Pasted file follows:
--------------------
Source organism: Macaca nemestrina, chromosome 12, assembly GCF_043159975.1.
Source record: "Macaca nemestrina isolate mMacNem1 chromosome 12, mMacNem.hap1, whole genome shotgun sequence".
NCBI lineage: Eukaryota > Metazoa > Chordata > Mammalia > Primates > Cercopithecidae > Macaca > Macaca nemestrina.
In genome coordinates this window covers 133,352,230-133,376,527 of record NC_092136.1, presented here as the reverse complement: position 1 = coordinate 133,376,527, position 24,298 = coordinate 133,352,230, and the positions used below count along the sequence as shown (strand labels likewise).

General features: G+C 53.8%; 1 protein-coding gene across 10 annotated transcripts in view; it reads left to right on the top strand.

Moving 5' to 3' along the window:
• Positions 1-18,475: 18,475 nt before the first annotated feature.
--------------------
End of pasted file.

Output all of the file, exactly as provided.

Source organism: Macaca nemestrina, chromosome 12, assembly GCF_043159975.1.
Source record: "Macaca nemestrina isolate mMacNem1 chromosome 12, mMacNem.hap1, whole genome shotgun sequence".
NCBI lineage: Eukaryota > Metazoa > Chordata > Mammalia > Primates > Cercopithecidae > Macaca > Macaca nemestrina.
In genome coordinates this window covers 133,352,230-133,376,527 of record NC_092136.1, presented here as the reverse complement: position 1 = coordinate 133,376,527, position 24,298 = coordinate 133,352,230, and the positions used below count along the sequence as shown (strand labels likewise).

General features: G+C 53.8%; 1 protein-coding gene across 10 annotated transcripts in view; it reads left to right on the top strand.

Moving 5' to 3' along the window:
• Positions 1-18,475: 18,475 nt before the first annotated feature.